Ecopoiesis refers to the origin of an ecosystem. In the context of space exploration, Haynes describes ecopoiesis as the "fabrication of a sustainable ecosystem on a lifeless, sterile planet". Fogg defines ecopoiesis as a type of planetary engineering and is one of the first stages of terraformation; this primary stage of ecosystem creation is restricted to the initial seeding of microbial life. As conditions approach that of Earth, plant life could be brought in, this will accelerate the production of oxygen, theoretically making the planet able to support animal life. Beginning in 1985, Martyn J. Fogg started publishing several articles on terraforming, he served as editor for a full issue on terraforming for the Journal of the British Interplanetary Society in 1992. In his book Terraforming: Engineering Planetary Environments, Fogg proposed the following definitions for different aspects related to terraforming: Planetary engineering: the application of technology for the purpose of influencing the global properties of a planet.
Geoengineering: planetary engineering applied to Earth. It includes only those macroengineering concepts that deal with the alteration of some global parameter, such as the greenhouse effect, atmospheric composition, insolation or impact flux. Terraforming: a process of planetary engineering directed at enhancing the capacity of an extraterrestrial planetary environment to support li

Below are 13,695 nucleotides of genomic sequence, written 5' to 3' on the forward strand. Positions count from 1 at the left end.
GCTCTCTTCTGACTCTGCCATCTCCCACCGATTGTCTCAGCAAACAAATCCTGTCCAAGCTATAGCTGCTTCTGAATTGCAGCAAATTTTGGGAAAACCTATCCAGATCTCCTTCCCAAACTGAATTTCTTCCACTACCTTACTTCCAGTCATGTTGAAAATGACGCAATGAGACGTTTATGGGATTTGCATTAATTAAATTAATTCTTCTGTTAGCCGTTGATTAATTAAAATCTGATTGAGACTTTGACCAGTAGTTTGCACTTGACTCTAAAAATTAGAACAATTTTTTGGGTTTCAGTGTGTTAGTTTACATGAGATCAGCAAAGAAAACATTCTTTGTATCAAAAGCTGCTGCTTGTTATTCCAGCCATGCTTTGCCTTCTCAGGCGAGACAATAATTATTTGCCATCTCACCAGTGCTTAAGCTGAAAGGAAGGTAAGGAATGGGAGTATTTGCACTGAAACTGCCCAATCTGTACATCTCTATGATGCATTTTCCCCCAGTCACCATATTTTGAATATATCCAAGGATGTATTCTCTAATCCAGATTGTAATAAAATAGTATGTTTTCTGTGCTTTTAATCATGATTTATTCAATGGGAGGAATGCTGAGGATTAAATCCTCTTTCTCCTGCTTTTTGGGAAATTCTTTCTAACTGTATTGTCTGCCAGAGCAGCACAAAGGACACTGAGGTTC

Star Wars is an American epic space-opera media franchise created by George Lucas. The franchise began with the eponymous 1977 film and became a worldwide pop-culture phenomenon; the first film subtitled Episode IV – A New Hope, was followed by two successful sequels, Episode V – The Empire Strikes Back and Episode VI – Return of the Jedi. A subsequent prequel trilogy, consisting of Episode I – The Phantom Menace, Episode II – Attack of the Clones and Episode III – Revenge of the Sith, completed what Lucas called the "tragedy of Darth Vader". A sequel trilogy began with Episode VII – The Force Awakens, continued with Episode VIII – The Last Jedi, will end with Episode IX – The Rise of Skywalker in 2019; the first eight films were commercially successful. Together with the theatrical spin-off films Rogue One and Solo, the series has a combined box office revenue of over US$9 billion, is the second-highest-grossing film franchise; the film series has spawned into other media, including television series, video games, comics, theme park attractions and themed areas, resulting in a detailed fictional universe.